Want to Avoid Knee Arthritis? Eat More Fiber

Eating foods high in fiber may reduce the risk of knee arthritis, new research shows. Ohio State University

New research shows that people who eat more fiber are much less likely to develop arthritis of the knee.

In a paper published in the journal Annals of the Rheumatic Diseases, scientists analyzed data from more than 6,000 Americans participating in two long-running studies. In one group, those who ate more fiber (the top 25 percent of participants in terms of fiber consumption) had a 61 percent lower chance of developing the condition, compared to those who ate the least. In the other group, the upper quartile had a 30 percent lower chance of experiencing osteoarthritis, compared to those in the bottom 25 percent.

To single out the effect of fiber, researchers controlled for age, diet and many other factors, and "still saw a benefit of fiber," says Virginia Kraus, a researcher and physician at Duke University School of Medicine who wasn't involved in the study. Those who eat the most fiber tend to weigh less and to be better educated.

Dietary fiber has been shown to help prevent obesity and inflammation, two conditions which make the development and symptoms of arthritis worse. Obesity in particular is strongly linked with arthritis, in part because being heavier puts more strain on the knee, and wears down the cartilage therein. Researchers show that eating more fiber changes the composition of bacteria in the gut and "decreases the leakiness of the bowel so bacterial-produced toxins have less of a chance of penetrating into the systemic circulation where, if not cleared by the liver—and less is cleared when liver is fatty—[the toxins] can induce inflammation and pain," Kraus says.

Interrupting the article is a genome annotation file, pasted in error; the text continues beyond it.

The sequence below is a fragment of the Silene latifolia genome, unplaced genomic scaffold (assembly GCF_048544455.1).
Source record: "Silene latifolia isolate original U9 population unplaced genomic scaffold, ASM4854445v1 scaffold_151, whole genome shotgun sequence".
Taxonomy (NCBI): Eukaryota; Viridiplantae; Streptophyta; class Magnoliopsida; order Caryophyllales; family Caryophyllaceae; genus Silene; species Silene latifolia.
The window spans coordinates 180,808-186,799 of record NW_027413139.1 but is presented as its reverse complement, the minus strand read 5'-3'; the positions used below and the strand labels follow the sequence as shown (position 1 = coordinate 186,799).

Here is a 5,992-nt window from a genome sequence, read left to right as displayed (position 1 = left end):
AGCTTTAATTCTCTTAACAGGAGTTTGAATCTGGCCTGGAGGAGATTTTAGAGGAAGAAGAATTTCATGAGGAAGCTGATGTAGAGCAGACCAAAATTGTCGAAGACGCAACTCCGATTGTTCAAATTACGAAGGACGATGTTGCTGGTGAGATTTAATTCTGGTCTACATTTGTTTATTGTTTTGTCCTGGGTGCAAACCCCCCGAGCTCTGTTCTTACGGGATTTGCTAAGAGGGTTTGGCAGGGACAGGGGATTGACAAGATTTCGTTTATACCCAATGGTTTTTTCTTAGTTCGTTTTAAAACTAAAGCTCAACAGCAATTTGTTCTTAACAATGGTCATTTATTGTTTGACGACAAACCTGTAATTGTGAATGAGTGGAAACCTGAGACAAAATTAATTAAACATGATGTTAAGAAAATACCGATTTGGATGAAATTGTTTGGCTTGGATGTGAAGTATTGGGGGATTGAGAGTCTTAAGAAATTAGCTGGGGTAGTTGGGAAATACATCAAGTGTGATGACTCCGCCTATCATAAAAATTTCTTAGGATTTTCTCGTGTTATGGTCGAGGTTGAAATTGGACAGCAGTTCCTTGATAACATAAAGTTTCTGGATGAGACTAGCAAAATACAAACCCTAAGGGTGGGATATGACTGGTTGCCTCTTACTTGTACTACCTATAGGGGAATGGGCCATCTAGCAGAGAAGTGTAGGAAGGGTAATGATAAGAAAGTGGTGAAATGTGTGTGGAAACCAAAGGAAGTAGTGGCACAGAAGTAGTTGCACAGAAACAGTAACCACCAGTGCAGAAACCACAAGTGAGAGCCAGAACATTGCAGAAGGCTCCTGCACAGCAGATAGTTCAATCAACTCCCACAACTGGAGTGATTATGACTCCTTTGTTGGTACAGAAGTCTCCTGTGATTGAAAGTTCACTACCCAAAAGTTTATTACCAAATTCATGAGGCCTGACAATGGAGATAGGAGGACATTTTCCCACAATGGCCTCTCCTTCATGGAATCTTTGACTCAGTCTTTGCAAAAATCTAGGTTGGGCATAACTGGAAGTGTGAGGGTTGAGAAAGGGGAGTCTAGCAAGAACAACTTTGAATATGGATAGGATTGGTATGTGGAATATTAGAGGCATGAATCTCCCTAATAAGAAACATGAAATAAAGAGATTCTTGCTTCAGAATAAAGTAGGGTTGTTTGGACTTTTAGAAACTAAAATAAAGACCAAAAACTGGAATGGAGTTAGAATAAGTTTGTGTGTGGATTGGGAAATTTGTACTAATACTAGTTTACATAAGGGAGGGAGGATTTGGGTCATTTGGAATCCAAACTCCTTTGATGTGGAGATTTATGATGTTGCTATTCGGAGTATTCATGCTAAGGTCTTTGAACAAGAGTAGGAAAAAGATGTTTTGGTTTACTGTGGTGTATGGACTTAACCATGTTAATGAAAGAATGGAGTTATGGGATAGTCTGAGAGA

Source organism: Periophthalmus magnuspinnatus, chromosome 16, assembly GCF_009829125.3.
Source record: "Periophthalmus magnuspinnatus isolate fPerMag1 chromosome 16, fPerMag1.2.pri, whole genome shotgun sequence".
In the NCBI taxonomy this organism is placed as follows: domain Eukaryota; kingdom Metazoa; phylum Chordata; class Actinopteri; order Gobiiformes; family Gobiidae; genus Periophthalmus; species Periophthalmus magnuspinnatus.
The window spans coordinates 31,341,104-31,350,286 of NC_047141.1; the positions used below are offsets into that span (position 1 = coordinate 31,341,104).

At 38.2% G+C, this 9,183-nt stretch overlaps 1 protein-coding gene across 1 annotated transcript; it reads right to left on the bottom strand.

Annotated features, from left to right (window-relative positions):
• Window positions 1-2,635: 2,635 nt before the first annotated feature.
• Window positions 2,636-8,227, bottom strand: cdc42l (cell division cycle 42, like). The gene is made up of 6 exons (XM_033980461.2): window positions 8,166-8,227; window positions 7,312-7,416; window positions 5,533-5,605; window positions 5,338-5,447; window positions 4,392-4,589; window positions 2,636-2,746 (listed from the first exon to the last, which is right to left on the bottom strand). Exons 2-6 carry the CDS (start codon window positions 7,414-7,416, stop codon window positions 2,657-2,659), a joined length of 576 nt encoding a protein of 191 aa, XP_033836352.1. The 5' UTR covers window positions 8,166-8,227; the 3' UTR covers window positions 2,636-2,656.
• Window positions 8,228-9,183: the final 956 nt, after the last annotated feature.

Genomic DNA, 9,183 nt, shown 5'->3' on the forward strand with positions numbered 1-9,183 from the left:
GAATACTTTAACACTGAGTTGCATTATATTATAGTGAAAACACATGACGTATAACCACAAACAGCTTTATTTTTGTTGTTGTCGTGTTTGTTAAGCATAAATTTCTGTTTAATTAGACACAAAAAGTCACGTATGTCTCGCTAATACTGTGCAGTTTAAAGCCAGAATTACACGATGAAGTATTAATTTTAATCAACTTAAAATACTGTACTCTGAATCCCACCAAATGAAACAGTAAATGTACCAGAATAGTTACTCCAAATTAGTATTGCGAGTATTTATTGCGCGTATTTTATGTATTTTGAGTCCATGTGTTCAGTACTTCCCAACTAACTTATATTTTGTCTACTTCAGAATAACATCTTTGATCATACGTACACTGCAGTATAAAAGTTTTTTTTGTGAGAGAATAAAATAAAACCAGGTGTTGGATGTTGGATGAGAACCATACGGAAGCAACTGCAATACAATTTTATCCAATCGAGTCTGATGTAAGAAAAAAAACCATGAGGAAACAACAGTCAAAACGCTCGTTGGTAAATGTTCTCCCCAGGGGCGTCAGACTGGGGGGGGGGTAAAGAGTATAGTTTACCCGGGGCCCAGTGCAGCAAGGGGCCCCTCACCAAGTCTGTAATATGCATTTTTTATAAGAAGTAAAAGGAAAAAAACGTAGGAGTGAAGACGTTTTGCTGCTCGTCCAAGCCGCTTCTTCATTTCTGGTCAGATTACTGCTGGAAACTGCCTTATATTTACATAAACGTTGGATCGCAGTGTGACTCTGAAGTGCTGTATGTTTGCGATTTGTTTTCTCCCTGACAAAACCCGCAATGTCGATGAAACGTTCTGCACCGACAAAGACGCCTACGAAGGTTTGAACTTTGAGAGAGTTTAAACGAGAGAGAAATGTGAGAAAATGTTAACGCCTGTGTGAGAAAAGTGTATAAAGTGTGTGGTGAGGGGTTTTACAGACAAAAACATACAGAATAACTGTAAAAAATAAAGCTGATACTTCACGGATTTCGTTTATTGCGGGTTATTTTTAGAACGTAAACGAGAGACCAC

The findings are particularly relevant as the average American doesn't consume enough fiber, eating only 15 grams per day. The Dietary Guidelines for Americans 2015-2020 recommend that women older than 51 eat 22 grams per day and men 28 grams per day, says study first author Joy Dai, a postdoctoral fellow at Boston University School of Medicine.

Reducing your risk of developing knee arthritis is especially important given that it is not a simple problem to treat once it develops. Recent research has found, for example, that steroid injections for knee arthritis aren't effective, and are no better than a placebo treatment. That work was published May 16 in JAMA.

Asked if those at risk of knee arthritis should eat more fiber, Kraus answers in the affirmative. "It is heart healthy and potentially joint healthy," she says.